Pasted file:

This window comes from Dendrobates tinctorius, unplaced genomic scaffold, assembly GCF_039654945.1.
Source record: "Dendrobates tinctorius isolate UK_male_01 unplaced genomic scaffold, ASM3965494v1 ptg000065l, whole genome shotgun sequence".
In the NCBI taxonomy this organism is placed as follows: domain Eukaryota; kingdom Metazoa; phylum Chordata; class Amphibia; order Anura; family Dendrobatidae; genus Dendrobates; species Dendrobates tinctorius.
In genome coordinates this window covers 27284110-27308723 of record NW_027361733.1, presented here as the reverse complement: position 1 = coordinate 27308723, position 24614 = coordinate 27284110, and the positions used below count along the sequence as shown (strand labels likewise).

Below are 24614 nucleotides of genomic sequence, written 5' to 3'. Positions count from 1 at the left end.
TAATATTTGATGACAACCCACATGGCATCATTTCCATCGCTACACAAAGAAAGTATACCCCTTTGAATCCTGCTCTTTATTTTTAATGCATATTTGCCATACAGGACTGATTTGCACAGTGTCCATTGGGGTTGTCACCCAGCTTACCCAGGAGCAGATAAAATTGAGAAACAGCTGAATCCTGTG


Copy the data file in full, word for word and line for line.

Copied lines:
This window comes from Dendrobates tinctorius, unplaced genomic scaffold, assembly GCF_039654945.1.
Source record: "Dendrobates tinctorius isolate UK_male_01 unplaced genomic scaffold, ASM3965494v1 ptg000065l, whole genome shotgun sequence".
In the NCBI taxonomy this organism is placed as follows: domain Eukaryota; kingdom Metazoa; phylum Chordata; class Amphibia; order Anura; family Dendrobatidae; genus Dendrobates; species Dendrobates tinctorius.
In genome coordinates this window covers 27284110-27308723 of record NW_027361733.1, presented here as the reverse complement: position 1 = coordinate 27308723, position 24614 = coordinate 27284110, and the positions used below count along the sequence as shown (strand labels likewise).

Below are 24614 nucleotides of genomic sequence, written 5' to 3'. Positions count from 1 at the left end.
TAATATTTGATGACAACCCACATGGCATCATTTCCATCGCTACACAAAGAAAGTATACCCCTTTGAATCCTGCTCTTTATTTTTAATGCATATTTGCCATACAGGACTGATTTGCACAGTGTCCATTGGGGTTGTCACCCAGCTTACCCAGGAGCAGATAAAATTGAGAAACAGCTGAATCCTGTG